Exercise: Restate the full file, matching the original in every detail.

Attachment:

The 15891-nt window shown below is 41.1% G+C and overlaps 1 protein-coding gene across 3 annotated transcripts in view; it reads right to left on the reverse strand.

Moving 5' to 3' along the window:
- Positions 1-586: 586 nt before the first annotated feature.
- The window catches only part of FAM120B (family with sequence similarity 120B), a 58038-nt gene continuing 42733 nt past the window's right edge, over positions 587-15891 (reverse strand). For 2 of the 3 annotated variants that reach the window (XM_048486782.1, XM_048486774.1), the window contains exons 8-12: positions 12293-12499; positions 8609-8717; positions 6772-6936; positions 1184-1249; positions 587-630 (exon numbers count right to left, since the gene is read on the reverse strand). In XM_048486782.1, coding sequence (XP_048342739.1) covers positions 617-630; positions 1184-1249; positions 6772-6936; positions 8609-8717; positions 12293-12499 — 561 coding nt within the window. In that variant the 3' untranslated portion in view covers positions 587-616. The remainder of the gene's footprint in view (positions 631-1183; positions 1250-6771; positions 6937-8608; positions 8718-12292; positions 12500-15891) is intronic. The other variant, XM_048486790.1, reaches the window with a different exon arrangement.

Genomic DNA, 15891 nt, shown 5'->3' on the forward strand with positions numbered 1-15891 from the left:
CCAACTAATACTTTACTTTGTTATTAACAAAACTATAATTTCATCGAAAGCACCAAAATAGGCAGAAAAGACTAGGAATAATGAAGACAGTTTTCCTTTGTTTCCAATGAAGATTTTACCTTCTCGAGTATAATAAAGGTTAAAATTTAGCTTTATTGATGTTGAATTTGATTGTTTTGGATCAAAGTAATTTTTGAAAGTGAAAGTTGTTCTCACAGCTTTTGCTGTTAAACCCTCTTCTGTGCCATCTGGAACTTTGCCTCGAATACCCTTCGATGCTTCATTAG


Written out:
The 15891-nt window shown below is 41.1% G+C and overlaps 1 protein-coding gene across 3 annotated transcripts in view; it reads right to left on the reverse strand.

Moving 5' to 3' along the window:
- Positions 1-586: 586 nt before the first annotated feature.
- The window catches only part of FAM120B (family with sequence similarity 120B), a 58038-nt gene continuing 42733 nt past the window's right edge, over positions 587-15891 (reverse strand). For 2 of the 3 annotated variants that reach the window (XM_048486782.1, XM_048486774.1), the window contains exons 8-12: positions 12293-12499; positions 8609-8717; positions 6772-6936; positions 1184-1249; positions 587-630 (exon numbers count right to left, since the gene is read on the reverse strand). In XM_048486782.1, coding sequence (XP_048342739.1) covers positions 617-630; positions 1184-1249; positions 6772-6936; positions 8609-8717; positions 12293-12499 — 561 coding nt within the window. In that variant the 3' untranslated portion in view covers positions 587-616. The remainder of the gene's footprint in view (positions 631-1183; positions 1250-6771; positions 6937-8608; positions 8718-12292; positions 12500-15891) is intronic. The other variant, XM_048486790.1, reaches the window with a different exon arrangement.

Genomic DNA, 15891 nt, shown 5'->3' on the forward strand with positions numbered 1-15891 from the left:
CCAACTAATACTTTACTTTGTTATTAACAAAACTATAATTTCATCGAAAGCACCAAAATAGGCAGAAAAGACTAGGAATAATGAAGACAGTTTTCCTTTGTTTCCAATGAAGATTTTACCTTCTCGAGTATAATAAAGGTTAAAATTTAGCTTTATTGATGTTGAATTTGATTGTTTTGGATCAAAGTAATTTTTGAAAGTGAAAGTTGTTCTCACAGCTTTTGCTGTTAAACCCTCTTCTGTGCCATCTGGAACTTTGCCTCGAATACCCTTCGATGCTTCATTAG